Woman provides food for a neighborhood with grocery stores close by.
If Hillary Schoettel didn’t have a car or couldn’t afford to take the bus, it would take her nearly two hours just to get fresh groceries from the nearest store, which is almost two miles away, and return home.
Just south of downtown Racine, Schoettel’s house sits in a food desert on the edge of a mixed-income neighborhood bordered by a broad swath of working-class and low-income areas to the west and southwest where the median household income is below $30,000, according to CityData.
Food deserts, or areas where there is little or no access to affordable, healthy food, afflict much of Wisconsin, especially in rural and poor urban areas.
So Schoettel decided she would help her neighbors out by providing free, nutritious food right in their own neighborhood.
“It’s just as simple as putting out a table,” said Schoettel, who moved to the heart of Racine a couple years ago after having lived in the adjacent rural-suburban Village of Caledonia.
Schoettel’s sharing table has free items ranging from fresh Swiss chard from her backyard garden to boxed pastas and hygiene products. She started the food stand on July 1, becoming part of the worldwide Food is Free network of front-yard food stands and community gardens, inspired by the popular and ever-growing Food is Free stand in Milwaukee’s impoverished north-side Sherman Park neighborhood.
“We don’t get anywhere by just staying out of the areas that are considered ‘trouble,’” Schoettel said.
Food is Free has been around since 2011. There are over 350 local chapters around the world, according to the organization’s website. The stands are typically set up in cultivators’ front-yard gardens, inviting people from the neighborhood to come pick fresh foods, but they can take many different forms, such as Schoettel’s. Her stand has so far thrived on her homegrown produce and donations.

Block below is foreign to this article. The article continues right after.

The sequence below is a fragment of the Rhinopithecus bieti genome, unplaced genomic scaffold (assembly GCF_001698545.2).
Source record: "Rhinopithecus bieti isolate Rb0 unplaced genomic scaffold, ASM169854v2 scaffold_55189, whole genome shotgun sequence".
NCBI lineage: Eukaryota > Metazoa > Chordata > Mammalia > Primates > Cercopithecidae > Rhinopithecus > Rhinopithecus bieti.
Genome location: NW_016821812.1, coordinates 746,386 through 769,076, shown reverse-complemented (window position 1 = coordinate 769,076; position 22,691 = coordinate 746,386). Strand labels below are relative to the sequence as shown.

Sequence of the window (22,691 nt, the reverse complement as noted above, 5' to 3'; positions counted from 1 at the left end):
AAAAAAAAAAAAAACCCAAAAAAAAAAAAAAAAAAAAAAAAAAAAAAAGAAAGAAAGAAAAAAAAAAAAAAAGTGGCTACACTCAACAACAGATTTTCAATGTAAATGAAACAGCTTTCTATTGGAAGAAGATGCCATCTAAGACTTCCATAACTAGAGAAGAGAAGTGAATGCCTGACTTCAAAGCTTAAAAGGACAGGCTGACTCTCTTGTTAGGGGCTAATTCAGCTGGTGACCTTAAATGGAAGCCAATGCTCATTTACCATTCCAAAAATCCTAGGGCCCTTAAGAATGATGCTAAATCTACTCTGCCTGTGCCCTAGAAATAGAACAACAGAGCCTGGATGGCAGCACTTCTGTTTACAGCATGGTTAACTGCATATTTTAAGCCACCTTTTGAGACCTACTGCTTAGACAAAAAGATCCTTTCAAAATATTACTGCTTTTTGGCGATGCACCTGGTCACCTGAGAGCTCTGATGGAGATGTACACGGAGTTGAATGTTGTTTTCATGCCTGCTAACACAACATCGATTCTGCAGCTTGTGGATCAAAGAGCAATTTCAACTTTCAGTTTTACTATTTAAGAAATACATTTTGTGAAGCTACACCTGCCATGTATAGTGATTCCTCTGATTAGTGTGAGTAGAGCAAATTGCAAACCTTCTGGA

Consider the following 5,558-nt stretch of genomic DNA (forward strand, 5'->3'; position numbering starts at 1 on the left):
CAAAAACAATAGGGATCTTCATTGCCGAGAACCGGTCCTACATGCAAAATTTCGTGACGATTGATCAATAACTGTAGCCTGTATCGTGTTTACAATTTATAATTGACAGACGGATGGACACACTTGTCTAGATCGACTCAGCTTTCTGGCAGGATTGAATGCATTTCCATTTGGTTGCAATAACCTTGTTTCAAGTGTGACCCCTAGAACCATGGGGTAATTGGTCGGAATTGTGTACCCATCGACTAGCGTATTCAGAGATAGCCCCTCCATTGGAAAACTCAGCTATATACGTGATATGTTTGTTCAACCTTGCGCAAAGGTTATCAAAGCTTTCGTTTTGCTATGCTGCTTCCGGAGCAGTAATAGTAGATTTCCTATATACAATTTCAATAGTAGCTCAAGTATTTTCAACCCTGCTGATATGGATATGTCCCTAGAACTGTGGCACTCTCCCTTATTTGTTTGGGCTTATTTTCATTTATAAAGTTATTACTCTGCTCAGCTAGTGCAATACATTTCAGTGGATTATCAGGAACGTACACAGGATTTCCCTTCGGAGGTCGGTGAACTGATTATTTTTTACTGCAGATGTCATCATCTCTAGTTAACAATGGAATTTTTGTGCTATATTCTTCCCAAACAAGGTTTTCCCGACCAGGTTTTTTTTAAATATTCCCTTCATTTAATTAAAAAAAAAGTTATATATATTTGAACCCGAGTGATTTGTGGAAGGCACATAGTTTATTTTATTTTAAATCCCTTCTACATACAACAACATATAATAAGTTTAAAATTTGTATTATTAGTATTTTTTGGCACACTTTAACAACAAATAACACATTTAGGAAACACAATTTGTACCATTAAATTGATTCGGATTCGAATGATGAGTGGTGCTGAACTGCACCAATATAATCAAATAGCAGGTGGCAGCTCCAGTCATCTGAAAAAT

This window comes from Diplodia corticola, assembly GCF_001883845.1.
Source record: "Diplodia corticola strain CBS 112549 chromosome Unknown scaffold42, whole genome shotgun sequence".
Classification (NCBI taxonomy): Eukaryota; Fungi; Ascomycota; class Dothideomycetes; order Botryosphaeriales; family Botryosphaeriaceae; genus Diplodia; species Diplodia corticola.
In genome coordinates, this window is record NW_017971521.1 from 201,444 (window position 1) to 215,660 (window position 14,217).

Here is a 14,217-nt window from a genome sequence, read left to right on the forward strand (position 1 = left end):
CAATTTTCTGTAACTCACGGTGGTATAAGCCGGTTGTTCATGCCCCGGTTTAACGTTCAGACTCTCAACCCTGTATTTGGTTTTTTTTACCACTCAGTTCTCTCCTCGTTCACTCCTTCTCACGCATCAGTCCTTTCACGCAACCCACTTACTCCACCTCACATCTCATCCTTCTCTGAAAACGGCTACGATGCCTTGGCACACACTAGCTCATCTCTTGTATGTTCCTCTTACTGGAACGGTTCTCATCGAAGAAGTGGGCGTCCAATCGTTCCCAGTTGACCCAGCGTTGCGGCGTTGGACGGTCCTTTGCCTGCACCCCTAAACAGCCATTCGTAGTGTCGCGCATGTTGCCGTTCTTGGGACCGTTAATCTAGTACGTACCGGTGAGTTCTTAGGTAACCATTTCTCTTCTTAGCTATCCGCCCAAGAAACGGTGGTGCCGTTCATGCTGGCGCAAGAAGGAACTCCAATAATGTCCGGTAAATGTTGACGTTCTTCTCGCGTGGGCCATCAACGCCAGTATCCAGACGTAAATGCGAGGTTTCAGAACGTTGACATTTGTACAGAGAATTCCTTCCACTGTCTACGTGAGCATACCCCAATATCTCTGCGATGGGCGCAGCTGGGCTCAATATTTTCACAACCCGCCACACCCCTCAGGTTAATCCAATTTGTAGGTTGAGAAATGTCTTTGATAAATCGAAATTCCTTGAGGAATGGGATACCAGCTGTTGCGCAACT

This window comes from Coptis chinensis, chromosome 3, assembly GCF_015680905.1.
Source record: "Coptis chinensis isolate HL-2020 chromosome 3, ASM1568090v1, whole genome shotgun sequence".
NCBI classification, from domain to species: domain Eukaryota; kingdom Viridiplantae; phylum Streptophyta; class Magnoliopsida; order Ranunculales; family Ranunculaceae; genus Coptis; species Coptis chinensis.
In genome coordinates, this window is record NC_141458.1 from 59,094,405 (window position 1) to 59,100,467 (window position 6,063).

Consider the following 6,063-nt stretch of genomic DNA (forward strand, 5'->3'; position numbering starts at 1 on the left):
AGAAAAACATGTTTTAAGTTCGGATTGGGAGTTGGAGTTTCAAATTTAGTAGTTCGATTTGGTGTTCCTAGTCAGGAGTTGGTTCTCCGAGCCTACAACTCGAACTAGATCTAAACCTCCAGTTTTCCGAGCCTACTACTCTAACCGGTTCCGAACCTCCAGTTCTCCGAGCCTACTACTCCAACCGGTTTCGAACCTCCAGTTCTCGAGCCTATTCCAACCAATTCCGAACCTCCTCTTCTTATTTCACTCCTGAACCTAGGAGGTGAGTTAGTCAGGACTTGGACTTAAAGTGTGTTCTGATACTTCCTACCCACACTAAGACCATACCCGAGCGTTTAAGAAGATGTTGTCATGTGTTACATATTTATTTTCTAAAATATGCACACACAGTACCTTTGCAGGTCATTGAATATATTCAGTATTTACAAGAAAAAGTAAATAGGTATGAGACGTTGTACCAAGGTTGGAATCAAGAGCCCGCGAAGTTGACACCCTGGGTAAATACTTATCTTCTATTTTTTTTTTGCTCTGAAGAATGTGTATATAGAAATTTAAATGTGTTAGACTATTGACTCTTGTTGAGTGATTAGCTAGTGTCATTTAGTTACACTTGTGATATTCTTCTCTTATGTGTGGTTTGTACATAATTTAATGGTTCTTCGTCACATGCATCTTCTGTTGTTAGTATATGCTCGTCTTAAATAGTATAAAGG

There was a short-lived corner grocery store in downtown Racine, closer to Schoettel’s neighborhood, but it closed in May after just six months in business. It sold organic food options more geared toward a middle-class and upper-middle class customer base.
“Someone who’s not hardly making rent, they’re not going to worry about grass-fed beef or local honey,” Schoettel said. “You know what I mean? Stuff like that’s more privileged, in a sense, for people to buy. I knew that that wasn’t necessarily solving an issue, either.”
Racine has a number of food pantries and food distribution programs, but they rely upon someone having knowledge of the programs and having the transportation necessary to get there.
In Schoettel’s neighborhood, there is a Community Oriented Policing, or COP, House that serves as a place for area children to hang out and get food. But the COP House was severely damaged by arson on June 1 amid protests over the death of George Floyd.
And while the coronavirus pandemic was not Schoettel’s motivator to starting the food stand, she acknowledged that its presence could very well be making a big difference in people’s lives while they are stricken with food and rent insecurity and layoffs.
The best way for people to get involved in fighting food insecurity in their community is to start a food stand themselves, Schoettel said.
“It’s really, really simple,” she said. “Especially if you live in areas like this where it’s more of an urban area.”